Although the novel is sometimes categorised as science fiction, there are no "Star Wars" type special effects. Orwell's widow Sonia, shortly before she died in 1980, gave permission for the film on condition that such effects were not used, which was a wise stipulation. Her husband's vision of the future was not a shiny, hi-tech one; Oceanian society has actually regressed technologically since the 1940s as the only new inventions the Party tolerates are those like the telescreens which make it easier for them to control the populace.
The film is noteworthy for two remarkable performances, the first from John Hurt as Winston. He is part of the Outer Party, the state's army of bureaucratic functionaries. (The other two social classes in Oceania are the Inner Party, or ruling elite, and the proles, or industrial workers). Although the Outer Party officially form the regime's middle class, they live in squalid, deprived conditions, suggesting that life for the proles must be even harsher. Winston works at the Ministry of Truth (i.e. Ministry of Propaganda) where his job is to rewrite history and official records to make them accord with the current Party line. (Orwell's intention was to satirise Stalin, who had done something very similar, particularly writing Trotsky out of Soviet history).
Winston is secretly guilty of thoughtcrime- in Oceania even thinking thoughts critical of the Party is a crime- and joins what he believes is a resistance movement, only to find that he has been betrayed by an agent provocateur. As played by Hurt, Winston is a shabby, middle-aged everyman figure, in some ways pathetic, in others heroic. Apart from Julia, he is the only character prepared to make a stand, however futile, against the evil rule of the Party.
Suzanna Hamilton (who seemed to be a promising newcomer but has since disappeared from view) is good as Julia, but the other great performance comes from Richard Burton as O'Brien, the high-ranking Inner Party member who betrays Winston and supervises the physical and mental torture which is designed to break him psychologically. (The Party's greatest desire is not only to crush dissent but also to destroy the very possibility of thoughtcrime). This was Burton's last film; he died shortly after completing it and it is a fitting end to his career. His O'Brien is patient yet remorseless, never becoming angry or raising his voice yet implacable in his belief in the Party and its right to rule.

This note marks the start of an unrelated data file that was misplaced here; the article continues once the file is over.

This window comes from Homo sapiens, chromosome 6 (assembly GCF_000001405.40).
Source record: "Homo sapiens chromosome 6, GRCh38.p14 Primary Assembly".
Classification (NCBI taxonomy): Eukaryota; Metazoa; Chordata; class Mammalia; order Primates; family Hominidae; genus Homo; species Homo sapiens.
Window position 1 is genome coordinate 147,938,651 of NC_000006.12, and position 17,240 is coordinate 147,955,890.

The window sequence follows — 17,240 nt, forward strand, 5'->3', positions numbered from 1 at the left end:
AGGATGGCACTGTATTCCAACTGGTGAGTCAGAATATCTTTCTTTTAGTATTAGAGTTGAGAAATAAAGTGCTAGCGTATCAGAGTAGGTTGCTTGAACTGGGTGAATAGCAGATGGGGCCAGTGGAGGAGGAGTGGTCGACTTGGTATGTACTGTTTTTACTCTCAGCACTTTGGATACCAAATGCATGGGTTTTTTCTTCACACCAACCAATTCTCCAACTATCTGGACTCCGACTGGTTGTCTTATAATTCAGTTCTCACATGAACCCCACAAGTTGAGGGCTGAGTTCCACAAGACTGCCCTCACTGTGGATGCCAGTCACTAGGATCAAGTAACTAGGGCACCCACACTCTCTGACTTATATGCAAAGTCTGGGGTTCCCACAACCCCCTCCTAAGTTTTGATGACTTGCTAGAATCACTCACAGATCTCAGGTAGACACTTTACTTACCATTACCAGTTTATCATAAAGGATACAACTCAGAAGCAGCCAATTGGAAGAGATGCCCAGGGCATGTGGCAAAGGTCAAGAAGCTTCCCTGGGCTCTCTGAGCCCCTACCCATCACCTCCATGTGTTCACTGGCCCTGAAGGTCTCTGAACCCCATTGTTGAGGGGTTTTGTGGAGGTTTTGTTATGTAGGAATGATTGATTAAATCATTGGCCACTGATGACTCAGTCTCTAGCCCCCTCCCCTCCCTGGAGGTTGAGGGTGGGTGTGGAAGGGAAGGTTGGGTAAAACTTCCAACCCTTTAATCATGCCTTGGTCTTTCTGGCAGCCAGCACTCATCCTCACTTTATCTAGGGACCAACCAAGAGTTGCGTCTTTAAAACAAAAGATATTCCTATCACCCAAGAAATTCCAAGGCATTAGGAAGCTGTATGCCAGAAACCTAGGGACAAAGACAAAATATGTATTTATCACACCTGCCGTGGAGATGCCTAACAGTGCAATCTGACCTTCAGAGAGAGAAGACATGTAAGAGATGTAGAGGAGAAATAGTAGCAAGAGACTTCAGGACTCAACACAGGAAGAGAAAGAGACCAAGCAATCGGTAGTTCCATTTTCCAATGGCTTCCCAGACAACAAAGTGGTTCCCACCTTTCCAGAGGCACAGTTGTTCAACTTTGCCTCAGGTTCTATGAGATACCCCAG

Since the end of the Cold War, only a few years after this film was made, the political concerns which inspired Orwell's book have perhaps not seemed so relevant, at least in the West, although there still remain parts of the world, notably Kim Jong-Il's North Korea, where the system of government is not too dissimilar to that of Big Brother's Oceania. For the rest of us, however, the rise of a totalitarian superstate is perhaps not the greatest threat we have to face. (Something along the lines of Huxley's "Brave New World" may be a greater danger for our future). This does not, however, mean that the novel itself has lost its relevance and it remains one of the most eloquent denunciations of tyranny in the English language. I will not compare Radford's film to the two earlier adaptations, as it is a long time since I last saw either of them, but it strikes me as a very decent attempt to translate Orwell's eloquence into cinematic terms.
Review by James Hitchcock from the Internet Movie Database.